Nov 102011

“Some would nominate processed meats, like hot dogs, bacon, and ham [to be banned]. The evidence linking them to cancer—especially colorectal cancer—is so strong that health authorities are starting to say that we should never eat them at all, and never feed them to children

In 2007, the World Cancer Research Fund and American Institute for Cancer Research released the most comprehensive review on diet and cancer ever published, prepared by the world’s leading experts, and it was quite damning about the link between processed meat and colorectal cancer. In early 2011, an update to the report encouraged people to avoid processed meats altogether.

Our obesity rates have never been higher, and cholesterol-lowering drugs have never been so popular. In a word, we are a mess.”

Dr. Barnard, of the Physicians’ Committee for Responsible Medicine, makes some harsh indictments of the average Western diet, and offers solutions to the rampant preventative disease it’s spawned.

Occupy Your Diet: A Discussion About Food, Health and Kindness With Dr. Neal Barnard, Forbes, November 9, 2011.

Nov 022011

From the Professional Staff Congress:


Congress’s Joint Select Committee on Deficit Reduction (i.e. the “Super Committee”) is meeting in secret, and making plans that could increase economic insecurity and reduce access to health care for millions of Americans. The fight is on to protect Social Security, Medicare, Medicaid, employee health benefits, public-sector pensions and other safety net programs.

As workers, we’ve earned our network of benefits, and we must fight to keep them. National safety net programs, public pensions and other benefits are under attack.

Click here to send a letter to your representatives and congress. Tell them, hands off the social safety net!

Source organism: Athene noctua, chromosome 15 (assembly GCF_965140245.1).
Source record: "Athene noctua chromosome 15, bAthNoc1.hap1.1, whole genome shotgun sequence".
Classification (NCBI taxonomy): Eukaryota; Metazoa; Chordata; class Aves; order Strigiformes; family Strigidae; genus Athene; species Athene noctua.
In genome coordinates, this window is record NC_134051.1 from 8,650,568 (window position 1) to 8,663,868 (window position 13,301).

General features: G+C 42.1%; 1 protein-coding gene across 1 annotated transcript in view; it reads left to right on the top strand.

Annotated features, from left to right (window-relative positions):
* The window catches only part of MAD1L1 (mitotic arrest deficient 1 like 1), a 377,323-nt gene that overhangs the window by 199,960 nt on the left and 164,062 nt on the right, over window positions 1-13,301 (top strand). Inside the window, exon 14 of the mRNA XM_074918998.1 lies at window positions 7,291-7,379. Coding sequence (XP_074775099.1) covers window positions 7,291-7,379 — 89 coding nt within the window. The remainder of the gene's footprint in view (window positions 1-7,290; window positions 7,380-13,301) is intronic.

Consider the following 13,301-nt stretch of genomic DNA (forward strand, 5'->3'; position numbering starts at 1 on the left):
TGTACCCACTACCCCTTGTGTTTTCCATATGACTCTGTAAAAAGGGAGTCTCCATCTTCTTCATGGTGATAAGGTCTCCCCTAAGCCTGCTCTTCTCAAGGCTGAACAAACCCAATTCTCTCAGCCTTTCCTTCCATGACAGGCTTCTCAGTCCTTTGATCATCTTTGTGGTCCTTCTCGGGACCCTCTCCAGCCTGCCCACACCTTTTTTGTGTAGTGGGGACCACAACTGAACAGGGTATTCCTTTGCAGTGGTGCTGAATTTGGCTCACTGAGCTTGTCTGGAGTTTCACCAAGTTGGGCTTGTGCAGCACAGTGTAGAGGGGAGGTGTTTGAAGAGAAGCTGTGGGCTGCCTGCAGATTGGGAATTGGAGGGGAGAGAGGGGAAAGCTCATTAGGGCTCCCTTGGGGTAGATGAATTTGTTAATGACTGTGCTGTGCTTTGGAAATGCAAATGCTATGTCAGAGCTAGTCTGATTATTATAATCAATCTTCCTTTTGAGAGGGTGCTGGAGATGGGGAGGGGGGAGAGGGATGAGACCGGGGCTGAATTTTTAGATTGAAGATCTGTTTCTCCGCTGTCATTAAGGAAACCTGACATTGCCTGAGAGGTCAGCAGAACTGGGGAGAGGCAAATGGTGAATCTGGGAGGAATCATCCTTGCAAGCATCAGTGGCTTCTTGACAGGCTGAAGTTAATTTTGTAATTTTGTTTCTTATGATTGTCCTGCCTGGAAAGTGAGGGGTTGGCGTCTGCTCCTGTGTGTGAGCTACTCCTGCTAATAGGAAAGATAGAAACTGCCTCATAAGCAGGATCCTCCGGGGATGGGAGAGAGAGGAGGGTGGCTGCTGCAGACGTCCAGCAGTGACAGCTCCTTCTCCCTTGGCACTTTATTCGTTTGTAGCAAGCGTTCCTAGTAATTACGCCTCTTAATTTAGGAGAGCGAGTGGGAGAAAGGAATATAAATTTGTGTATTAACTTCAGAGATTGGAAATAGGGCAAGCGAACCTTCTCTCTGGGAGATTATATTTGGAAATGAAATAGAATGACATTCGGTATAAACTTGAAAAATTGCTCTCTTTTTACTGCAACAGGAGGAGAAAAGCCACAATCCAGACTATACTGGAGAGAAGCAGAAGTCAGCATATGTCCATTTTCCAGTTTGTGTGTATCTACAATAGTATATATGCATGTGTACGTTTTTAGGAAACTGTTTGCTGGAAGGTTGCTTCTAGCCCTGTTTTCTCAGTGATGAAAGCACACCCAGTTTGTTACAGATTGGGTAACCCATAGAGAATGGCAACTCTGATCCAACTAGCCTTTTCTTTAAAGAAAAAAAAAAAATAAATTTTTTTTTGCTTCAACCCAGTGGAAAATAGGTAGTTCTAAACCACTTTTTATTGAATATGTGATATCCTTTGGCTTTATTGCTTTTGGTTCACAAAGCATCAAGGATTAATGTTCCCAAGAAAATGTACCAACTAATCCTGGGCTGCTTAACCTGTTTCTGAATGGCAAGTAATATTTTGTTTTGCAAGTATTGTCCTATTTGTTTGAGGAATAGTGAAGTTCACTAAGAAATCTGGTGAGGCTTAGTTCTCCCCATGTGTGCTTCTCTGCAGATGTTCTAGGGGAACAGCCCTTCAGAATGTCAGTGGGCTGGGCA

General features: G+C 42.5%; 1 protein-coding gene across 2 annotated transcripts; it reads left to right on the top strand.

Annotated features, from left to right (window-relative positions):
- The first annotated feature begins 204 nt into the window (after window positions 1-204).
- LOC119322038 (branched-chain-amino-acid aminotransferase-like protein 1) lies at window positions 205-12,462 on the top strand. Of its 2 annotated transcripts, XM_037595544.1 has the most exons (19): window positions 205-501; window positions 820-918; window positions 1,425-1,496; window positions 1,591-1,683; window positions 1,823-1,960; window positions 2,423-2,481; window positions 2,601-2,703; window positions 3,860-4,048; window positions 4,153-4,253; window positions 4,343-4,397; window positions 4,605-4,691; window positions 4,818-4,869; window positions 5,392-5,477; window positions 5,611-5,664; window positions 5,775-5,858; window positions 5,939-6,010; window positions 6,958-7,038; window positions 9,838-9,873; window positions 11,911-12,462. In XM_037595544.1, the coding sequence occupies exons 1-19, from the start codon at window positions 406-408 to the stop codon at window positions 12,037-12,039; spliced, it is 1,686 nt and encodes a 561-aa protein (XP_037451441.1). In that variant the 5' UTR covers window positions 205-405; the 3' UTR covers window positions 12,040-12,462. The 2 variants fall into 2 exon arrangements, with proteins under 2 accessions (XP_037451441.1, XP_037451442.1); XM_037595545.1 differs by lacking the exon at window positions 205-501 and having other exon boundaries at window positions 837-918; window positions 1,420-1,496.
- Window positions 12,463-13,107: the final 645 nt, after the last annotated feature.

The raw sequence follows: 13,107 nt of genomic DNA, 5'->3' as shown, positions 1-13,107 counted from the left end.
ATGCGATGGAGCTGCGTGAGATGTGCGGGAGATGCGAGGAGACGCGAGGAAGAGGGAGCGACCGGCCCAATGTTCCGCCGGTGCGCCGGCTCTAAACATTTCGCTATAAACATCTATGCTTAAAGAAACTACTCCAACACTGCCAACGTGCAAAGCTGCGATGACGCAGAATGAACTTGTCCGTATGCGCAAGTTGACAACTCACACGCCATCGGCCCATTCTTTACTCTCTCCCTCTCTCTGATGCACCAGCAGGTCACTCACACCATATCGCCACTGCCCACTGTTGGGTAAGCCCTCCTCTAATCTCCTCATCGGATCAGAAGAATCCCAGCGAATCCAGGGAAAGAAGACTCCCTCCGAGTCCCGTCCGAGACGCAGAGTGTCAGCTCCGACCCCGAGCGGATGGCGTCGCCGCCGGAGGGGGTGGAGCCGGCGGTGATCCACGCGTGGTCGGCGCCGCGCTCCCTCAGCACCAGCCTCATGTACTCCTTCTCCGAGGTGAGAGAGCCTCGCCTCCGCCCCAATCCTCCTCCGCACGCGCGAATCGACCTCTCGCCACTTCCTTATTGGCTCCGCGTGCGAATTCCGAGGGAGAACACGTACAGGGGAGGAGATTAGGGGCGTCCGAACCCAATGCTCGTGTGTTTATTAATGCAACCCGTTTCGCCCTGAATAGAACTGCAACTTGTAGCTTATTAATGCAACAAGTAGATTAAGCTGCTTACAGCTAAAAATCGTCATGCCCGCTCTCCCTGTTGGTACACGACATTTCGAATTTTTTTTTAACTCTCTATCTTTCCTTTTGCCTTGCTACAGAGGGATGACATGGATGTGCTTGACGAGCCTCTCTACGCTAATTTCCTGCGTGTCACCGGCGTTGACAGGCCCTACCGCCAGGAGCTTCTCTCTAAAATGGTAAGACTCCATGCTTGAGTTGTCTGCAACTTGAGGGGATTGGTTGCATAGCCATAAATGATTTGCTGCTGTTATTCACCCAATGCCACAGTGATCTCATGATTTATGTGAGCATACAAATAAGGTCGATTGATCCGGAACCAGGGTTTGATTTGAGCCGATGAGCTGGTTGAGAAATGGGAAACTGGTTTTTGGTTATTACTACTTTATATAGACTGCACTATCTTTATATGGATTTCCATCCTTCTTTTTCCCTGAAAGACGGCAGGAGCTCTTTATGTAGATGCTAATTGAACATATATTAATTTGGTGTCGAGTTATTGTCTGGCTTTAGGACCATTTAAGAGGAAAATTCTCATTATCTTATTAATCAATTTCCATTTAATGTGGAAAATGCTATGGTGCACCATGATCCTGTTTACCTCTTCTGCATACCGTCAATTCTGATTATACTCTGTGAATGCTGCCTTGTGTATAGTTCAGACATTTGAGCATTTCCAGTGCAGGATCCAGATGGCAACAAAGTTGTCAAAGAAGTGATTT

Oct 302011

Sandro Galea, MD, DrPH’s work seeks to uncover how determinants at multiple levels of influence–including policies, features of the social environment, molecular, and genetic factors–jointly produce the health of urban populations.

Dr. Galea has conducted large population-based studies in several countries worldwide including the U.S., Spain, Israel, Ethiopia, Tanzania, and Liberia, primarily funded by the National Institutes of Health. Dr. Galea’s interest in the complex etiology of health and disease has led him to work that explores innovative methodological approaches to population health questions.

Date: November 16, 2011

Time: 6pm—8pm

College: CUNY School of Public Health

Address: 2180 Third Avenue, Manhattan

Building: SB

Room: Room 115/116

Phone: 212-396-7778


Admission: Free

via CUNY Events Calendar.

Oct 172011

Public Health Policy Seminar Series: “Health Policy, an International Perspective”

Speaker: Dr. Vicente Navarro, Johns Hopkins Bloomberg School of Public Health

Date: October 19, 2011

Time: 6:00 PM – 8:00 PM

College: CUNY School of Public Health

Address: 2180 Third Avenue, Manhattan

Building: SB

Room:Room 115/116

Phone: 212-396-7778



via CUNY Events Calendar.

Oct 172011

This informative session, open to students—but also to your sisters, mothers, friends, and others—will give you the facts from the latest research concerning breast health, risk factors, preventive measures, treatments, and more.

The session will be led by Catherine Putkowski-O’Brien, who  is a Breast Cancer Survivor, Level 2 Eye Movement Desensitization and Reprocessing (EMDR) Psychotherapist, Licensed Clinical Social Worker, Trauma Therapist, and Director of Health Education for the Staten Island Breast Cancer Research Initiative (SIBCRI)—a part of CSI’s Center for Environmental Science. SIBCRI’s community education programs are supported by the NYC Council, the Borough President’s Office, and private donations.

Light refreshments will be served.

For further information, contact Mr. Ralph Pagan, SEEK Program.

Open to the public and the College community.

Date: October 20, 2011

Time: 1:30 PM – 3:00 PM

College: College of Staten Island

Address: 2800 Victory Boulevard, Staten Island, Building: 3S

Room: 118

Phone: 718.982.2411

Admission: Free

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 Supported by the CUNY Doctoral Students Council.